How to find ISU scholarships you didn’t know existed
Maybe you’re a peacemaker, are committed to HIV/AIDS care, or work at a restaurant near Eastland Mall. Or maybe you’re just tall.
There’s a scholarship you should apply for.
Illinois State University awarded more than $82.6 million in grants and scholarships last year, and Liz Larson from the Financial Aid Office works to match students with scholarship possibilities. It’s not always about GPA and leadership and service. Sometimes it’s just about how you roll. She sees a surprising number of students who get bowling scholarships.
“Who would have thought?” she said. “But the leagues want to get younger people to care about bowling.”
And then there’s Tall Clubs International, which offers scholarships to women who are at least 5-foot-10-inches tall, and men at least 6-foot-2-inches tall. Larson encourages students to set up a profile on Scholarship America, which serves as a clearinghouse for scholarships awarded by corporations and nonprofits.
Also, students should search annually for Illinois State scholarships through the Financial Aid website, which provides information on scholarships available through ISU’s colleges, departments, and other units. Here’s a sample of some of the more unique ones:
An anonymous donor established the Restaurant Service Scholarship to support students working as wait staff or host staff in full-service restaurants located near Eastland Mall in Bloomington.
The M & M Scholarship isn’t what you think. It’s for males or racial minorities majoring in family and consumer sciences.
If you’re a dependent of a union carpenter, there’s the Larry E. Gustafson Scholarship, which provides support for an incoming freshman in the College of Business. Gustafson established the award as a way of “paying it forward.”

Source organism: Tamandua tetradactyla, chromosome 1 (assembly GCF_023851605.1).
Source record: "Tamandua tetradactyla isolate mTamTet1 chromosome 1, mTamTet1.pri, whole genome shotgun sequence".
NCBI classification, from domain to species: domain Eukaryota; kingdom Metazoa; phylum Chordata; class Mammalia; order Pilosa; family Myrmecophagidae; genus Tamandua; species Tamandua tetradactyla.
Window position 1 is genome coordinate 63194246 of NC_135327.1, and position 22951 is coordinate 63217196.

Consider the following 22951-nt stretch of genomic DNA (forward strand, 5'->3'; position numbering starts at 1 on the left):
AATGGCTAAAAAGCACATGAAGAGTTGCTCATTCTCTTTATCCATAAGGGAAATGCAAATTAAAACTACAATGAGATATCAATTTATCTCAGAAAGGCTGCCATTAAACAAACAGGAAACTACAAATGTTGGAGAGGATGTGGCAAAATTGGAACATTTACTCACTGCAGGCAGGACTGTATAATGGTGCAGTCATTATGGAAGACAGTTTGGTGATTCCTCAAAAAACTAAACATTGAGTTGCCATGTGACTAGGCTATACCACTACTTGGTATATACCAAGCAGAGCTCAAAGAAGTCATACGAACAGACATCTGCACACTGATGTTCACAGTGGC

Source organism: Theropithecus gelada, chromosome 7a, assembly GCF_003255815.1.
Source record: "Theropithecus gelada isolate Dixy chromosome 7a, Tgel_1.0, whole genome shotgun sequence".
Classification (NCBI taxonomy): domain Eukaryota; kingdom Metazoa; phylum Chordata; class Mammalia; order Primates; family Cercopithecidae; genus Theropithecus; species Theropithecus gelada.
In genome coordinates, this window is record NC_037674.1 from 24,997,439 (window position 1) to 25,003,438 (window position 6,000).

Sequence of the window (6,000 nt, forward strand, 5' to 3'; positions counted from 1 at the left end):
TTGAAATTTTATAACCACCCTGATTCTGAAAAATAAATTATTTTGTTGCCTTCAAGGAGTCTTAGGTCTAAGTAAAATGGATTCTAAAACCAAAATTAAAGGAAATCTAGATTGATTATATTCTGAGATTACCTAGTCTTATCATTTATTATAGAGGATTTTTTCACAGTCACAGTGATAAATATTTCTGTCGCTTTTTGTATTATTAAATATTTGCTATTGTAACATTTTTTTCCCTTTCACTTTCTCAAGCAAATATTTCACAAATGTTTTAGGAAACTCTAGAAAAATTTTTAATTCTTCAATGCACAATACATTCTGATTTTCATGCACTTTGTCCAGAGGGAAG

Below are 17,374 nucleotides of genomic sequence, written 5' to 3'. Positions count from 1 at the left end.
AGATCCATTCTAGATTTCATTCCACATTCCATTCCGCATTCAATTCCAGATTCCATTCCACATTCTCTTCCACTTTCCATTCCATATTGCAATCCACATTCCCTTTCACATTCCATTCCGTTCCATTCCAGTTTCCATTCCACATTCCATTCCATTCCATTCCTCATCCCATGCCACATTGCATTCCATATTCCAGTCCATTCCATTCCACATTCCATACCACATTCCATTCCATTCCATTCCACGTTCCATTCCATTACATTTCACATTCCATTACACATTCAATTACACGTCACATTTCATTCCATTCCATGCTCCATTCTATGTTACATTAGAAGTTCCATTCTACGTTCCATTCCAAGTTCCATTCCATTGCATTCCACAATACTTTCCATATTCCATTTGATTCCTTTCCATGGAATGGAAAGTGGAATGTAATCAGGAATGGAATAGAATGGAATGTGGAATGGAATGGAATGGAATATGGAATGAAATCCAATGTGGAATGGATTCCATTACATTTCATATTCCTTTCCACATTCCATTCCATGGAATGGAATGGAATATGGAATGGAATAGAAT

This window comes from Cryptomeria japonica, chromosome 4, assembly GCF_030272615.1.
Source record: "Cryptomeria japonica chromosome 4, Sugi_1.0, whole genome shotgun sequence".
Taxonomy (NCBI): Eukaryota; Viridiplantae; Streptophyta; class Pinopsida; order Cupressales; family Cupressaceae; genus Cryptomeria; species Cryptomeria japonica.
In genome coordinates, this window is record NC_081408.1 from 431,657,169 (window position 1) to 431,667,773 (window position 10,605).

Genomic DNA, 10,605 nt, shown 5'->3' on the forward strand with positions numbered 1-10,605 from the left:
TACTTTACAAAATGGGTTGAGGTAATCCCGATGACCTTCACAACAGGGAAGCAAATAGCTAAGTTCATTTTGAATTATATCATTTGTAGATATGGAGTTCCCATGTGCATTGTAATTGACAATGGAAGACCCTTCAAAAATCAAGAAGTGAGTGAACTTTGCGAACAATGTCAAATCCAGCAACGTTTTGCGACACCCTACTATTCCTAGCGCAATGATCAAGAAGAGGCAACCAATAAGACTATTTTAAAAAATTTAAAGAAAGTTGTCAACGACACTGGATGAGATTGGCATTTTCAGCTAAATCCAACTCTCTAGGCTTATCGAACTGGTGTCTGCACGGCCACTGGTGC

Enrolled in a linguistic course? Check out The Grammie Scholarship, which rewards papers that feature the use of primary linguistic data, whether spoken data or textual, in the paper’s argument.
The Dr. Brett Cassens Endowed Memorial Scholarship, which is named for an alum who was a pioneer in treating AIDS patients, is available to nursing majors, with a preference for LGBT students and/or students committed to HIV/AIDS care.
The Rollings Scholarship was created in 2005 by Kaci Sue Rollings ’94, an elementary education teacher. It’s for education majors, with a preference given to single mothers under the age of 25.
Students with a peace and conflict resolution minor should apply for the Grabill-Homan Peace Prize. It’s awarded to a student who has been involved with campus and community peacemaking activities. The award honors emeritus history professors Joseph Grabill and Gerlof Homan, who worked to create the interdisciplinary peace studies program.
Business students who are working to pay for school should apply for the Ferengul Endowed Scholarship, established by Corey and Melanie Ferengul who grew up in working-class families and had to work several jobs during school breaks to pay for their education.
The Friends of Donna Mauk Memorial Scholarship helps students who have lost a parent to cancer or are battling or survived cancer themselves. Mauk, who lost her battle with cancer, shared her life with an ISU grad, Steve Mauk ’79.
If you’re a U.S. soldier or veteran, or the dependent of one, and are an entrepreneurship major or are studying abroad in France, look at the Dream Maker’s Endowed Scholarship named for David and Willie Mae Brown. He was a veteran of World War II and participated in D-Day on June 6, 1944.
International House students, particularly those from developing countries or emerging nations of Eastern Europe and Central Asia, should apply for the Marilyn M. Boyd Memorial Scholarship for International Students. Boyd served as program coordinator for the International House program for almost 25 years.
Criminal justice sciences majors may qualify for the Reverend Martin Luther King Jr. Scholarship, established by the department. It’s awarded to students who can demonstrate how they worked in their communities in the spirit and teachings of King, and how they will use their education in criminal justice to further the ideals of social justice.
Kate Arthur can be reached at kaarthu@IllinoisState.edu.